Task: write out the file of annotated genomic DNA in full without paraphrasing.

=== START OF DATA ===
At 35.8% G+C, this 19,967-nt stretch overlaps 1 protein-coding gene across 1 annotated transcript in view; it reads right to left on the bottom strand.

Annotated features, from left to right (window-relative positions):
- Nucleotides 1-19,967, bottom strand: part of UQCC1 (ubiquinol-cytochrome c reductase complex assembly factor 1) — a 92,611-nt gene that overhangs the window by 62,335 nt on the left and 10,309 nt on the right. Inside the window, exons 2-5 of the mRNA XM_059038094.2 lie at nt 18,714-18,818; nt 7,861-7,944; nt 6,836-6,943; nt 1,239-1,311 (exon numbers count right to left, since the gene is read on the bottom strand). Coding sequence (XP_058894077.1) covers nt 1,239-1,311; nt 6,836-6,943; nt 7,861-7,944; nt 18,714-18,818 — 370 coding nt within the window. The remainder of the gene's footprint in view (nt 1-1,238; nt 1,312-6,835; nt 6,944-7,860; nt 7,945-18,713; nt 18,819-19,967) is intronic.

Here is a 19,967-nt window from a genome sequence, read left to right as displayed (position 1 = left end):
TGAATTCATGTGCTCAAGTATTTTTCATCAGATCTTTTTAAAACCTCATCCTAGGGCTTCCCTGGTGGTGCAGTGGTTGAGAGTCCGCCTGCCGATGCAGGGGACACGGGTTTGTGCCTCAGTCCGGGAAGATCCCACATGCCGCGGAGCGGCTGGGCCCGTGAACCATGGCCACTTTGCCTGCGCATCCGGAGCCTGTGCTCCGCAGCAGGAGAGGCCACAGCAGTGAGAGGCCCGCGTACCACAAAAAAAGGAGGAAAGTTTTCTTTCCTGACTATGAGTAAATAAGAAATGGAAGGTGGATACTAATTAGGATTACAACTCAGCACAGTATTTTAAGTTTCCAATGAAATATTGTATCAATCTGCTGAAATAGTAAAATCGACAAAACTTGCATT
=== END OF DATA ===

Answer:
At 35.8% G+C, this 19,967-nt stretch overlaps 1 protein-coding gene across 1 annotated transcript in view; it reads right to left on the bottom strand.

Annotated features, from left to right (window-relative positions):
- Nucleotides 1-19,967, bottom strand: part of UQCC1 (ubiquinol-cytochrome c reductase complex assembly factor 1) — a 92,611-nt gene that overhangs the window by 62,335 nt on the left and 10,309 nt on the right. Inside the window, exons 2-5 of the mRNA XM_059038094.2 lie at nt 18,714-18,818; nt 7,861-7,944; nt 6,836-6,943; nt 1,239-1,311 (exon numbers count right to left, since the gene is read on the bottom strand). Coding sequence (XP_058894077.1) covers nt 1,239-1,311; nt 6,836-6,943; nt 7,861-7,944; nt 18,714-18,818 — 370 coding nt within the window. The remainder of the gene's footprint in view (nt 1-1,238; nt 1,312-6,835; nt 6,944-7,860; nt 7,945-18,713; nt 18,819-19,967) is intronic.

Here is a 19,967-nt window from a genome sequence, read left to right as displayed (position 1 = left end):
TGAATTCATGTGCTCAAGTATTTTTCATCAGATCTTTTTAAAACCTCATCCTAGGGCTTCCCTGGTGGTGCAGTGGTTGAGAGTCCGCCTGCCGATGCAGGGGACACGGGTTTGTGCCTCAGTCCGGGAAGATCCCACATGCCGCGGAGCGGCTGGGCCCGTGAACCATGGCCACTTTGCCTGCGCATCCGGAGCCTGTGCTCCGCAGCAGGAGAGGCCACAGCAGTGAGAGGCCCGCGTACCACAAAAAAAGGAGGAAAGTTTTCTTTCCTGACTATGAGTAAATAAGAAATGGAAGGTGGATACTAATTAGGATTACAACTCAGCACAGTATTTTAAGTTTCCAATGAAATATTGTATCAATCTGCTGAAATAGTAAAATCGACAAAACTTGCATT